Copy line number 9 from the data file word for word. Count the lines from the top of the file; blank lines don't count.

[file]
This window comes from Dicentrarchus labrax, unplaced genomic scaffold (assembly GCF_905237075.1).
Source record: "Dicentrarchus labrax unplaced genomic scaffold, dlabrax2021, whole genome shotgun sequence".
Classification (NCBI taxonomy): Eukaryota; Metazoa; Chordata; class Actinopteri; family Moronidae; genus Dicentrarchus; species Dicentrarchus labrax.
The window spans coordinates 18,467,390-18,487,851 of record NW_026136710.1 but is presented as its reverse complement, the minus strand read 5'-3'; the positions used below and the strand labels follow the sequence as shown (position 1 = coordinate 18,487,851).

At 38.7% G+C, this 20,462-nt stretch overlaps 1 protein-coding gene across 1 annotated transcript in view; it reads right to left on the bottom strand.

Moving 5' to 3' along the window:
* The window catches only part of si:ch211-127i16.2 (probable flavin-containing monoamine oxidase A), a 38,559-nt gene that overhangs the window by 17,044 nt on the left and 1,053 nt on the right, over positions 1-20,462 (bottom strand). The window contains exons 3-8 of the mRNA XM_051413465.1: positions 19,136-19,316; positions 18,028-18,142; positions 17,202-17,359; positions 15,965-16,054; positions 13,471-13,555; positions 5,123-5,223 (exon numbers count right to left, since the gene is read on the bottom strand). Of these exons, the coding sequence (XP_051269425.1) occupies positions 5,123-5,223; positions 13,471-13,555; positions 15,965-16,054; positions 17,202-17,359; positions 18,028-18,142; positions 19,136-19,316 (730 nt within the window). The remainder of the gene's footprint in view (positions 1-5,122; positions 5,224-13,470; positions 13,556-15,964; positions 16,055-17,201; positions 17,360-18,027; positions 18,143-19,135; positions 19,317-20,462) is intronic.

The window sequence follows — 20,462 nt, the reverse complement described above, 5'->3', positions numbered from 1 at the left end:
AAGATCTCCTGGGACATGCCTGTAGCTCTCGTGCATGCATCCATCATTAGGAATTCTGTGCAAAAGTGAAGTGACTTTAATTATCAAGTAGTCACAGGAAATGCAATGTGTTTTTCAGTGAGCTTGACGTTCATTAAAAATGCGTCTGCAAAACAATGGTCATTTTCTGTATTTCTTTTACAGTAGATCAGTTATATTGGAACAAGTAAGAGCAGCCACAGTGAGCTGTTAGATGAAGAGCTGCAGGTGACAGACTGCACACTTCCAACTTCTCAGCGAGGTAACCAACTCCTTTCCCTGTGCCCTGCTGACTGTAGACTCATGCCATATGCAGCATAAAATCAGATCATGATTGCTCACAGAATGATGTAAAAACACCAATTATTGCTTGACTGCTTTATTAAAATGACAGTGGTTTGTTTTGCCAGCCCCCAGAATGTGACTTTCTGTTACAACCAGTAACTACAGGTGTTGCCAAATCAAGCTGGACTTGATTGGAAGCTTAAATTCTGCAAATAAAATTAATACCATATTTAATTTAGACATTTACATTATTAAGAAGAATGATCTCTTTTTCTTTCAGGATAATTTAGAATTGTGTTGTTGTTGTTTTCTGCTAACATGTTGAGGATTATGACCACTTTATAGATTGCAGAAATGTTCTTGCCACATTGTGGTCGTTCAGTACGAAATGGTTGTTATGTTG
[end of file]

AAGATCTCCTGGGACATGCCTGTAGCTCTCGTGCATGCATCCATCATTAGGAATTCTGTGCAAAAGTGAAGTGACTTTAATTATCAAGTAGTCACAGGAAATGCAATGTGTTTTTCAGTGAGCTTGACGTTCATTAAAAATGCGTCTGCAAAACAATGGTCATTTTCTGTATTTCTTTTACAGTAGATCAGTTATATTGGAACAAGTAAGAGCAGCCACAGTGAGCTGTTAGATGAAGAGCTGCAGGTGACAGACTGCACACTTCCAACTTCTCAGCGAGGTAACCAACTCCTTTCCCTGTGCCCTGCTGACTGTAGACTCATGCCATATGCAGCATAAAATCAGATCATGATTGCTCACAGAATGATGTAAAAACACCAATTATTGCTTGACTGCTTTATTAAAATGACAGTGGTTTGTTTTGCCAGCCCCCAGAATGTGACTTTCTGTTACAACCAGTAACTACAGGTGTTGCCAAATCAAGCTGGACTTGATTGGAAGCTTAAATTCTGCAAATAAAATTAATACCATATTTAATTTAGACATTTACATTATTAAGAAGAATGATCTCTTTTTCTTTCAGGATAATTTAGAATTGTGTTGTTGTTGTTTTCTGCTAACATGTTGAGGATTATGACCACTTTATAGATTGCAGAAATGTTCTTGCCACATTGTGGTCGTTCAGTACGAAATGGTTGTTATGTTG